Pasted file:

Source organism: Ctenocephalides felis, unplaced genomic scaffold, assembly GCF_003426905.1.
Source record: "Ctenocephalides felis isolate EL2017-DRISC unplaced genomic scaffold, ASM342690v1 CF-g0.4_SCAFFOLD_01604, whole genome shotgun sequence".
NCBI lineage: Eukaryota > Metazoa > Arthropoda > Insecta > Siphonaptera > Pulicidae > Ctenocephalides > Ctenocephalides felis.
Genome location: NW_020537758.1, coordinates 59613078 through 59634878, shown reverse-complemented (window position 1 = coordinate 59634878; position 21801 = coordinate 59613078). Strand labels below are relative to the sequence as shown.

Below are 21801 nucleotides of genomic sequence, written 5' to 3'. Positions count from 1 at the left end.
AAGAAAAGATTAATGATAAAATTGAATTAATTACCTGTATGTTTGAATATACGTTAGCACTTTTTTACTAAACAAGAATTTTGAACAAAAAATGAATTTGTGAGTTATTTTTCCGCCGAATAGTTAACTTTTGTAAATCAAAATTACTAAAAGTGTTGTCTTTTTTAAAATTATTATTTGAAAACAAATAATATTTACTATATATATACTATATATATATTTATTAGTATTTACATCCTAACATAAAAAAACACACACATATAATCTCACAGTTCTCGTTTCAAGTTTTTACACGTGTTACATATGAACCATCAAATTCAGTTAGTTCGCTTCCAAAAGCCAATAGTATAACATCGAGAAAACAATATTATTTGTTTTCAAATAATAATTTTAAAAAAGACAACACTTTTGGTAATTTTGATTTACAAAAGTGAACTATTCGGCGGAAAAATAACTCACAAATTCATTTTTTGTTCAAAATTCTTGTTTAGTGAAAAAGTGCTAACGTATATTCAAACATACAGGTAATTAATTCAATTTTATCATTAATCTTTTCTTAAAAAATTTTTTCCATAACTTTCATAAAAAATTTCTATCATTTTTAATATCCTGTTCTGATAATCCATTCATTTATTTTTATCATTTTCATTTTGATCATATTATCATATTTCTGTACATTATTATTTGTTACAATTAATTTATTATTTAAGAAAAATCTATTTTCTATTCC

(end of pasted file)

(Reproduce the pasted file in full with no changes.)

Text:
Source organism: Ctenocephalides felis, unplaced genomic scaffold, assembly GCF_003426905.1.
Source record: "Ctenocephalides felis isolate EL2017-DRISC unplaced genomic scaffold, ASM342690v1 CF-g0.4_SCAFFOLD_01604, whole genome shotgun sequence".
NCBI lineage: Eukaryota > Metazoa > Arthropoda > Insecta > Siphonaptera > Pulicidae > Ctenocephalides > Ctenocephalides felis.
Genome location: NW_020537758.1, coordinates 59613078 through 59634878, shown reverse-complemented (window position 1 = coordinate 59634878; position 21801 = coordinate 59613078). Strand labels below are relative to the sequence as shown.

Below are 21801 nucleotides of genomic sequence, written 5' to 3'. Positions count from 1 at the left end.
AAGAAAAGATTAATGATAAAATTGAATTAATTACCTGTATGTTTGAATATACGTTAGCACTTTTTTACTAAACAAGAATTTTGAACAAAAAATGAATTTGTGAGTTATTTTTCCGCCGAATAGTTAACTTTTGTAAATCAAAATTACTAAAAGTGTTGTCTTTTTTAAAATTATTATTTGAAAACAAATAATATTTACTATATATATACTATATATATATTTATTAGTATTTACATCCTAACATAAAAAAACACACACATATAATCTCACAGTTCTCGTTTCAAGTTTTTACACGTGTTACATATGAACCATCAAATTCAGTTAGTTCGCTTCCAAAAGCCAATAGTATAACATCGAGAAAACAATATTATTTGTTTTCAAATAATAATTTTAAAAAAGACAACACTTTTGGTAATTTTGATTTACAAAAGTGAACTATTCGGCGGAAAAATAACTCACAAATTCATTTTTTGTTCAAAATTCTTGTTTAGTGAAAAAGTGCTAACGTATATTCAAACATACAGGTAATTAATTCAATTTTATCATTAATCTTTTCTTAAAAAATTTTTTCCATAACTTTCATAAAAAATTTCTATCATTTTTAATATCCTGTTCTGATAATCCATTCATTTATTTTTATCATTTTCATTTTGATCATATTATCATATTTCTGTACATTATTATTTGTTACAATTAATTTATTATTTAAGAAAAATCTATTTTCTATTCC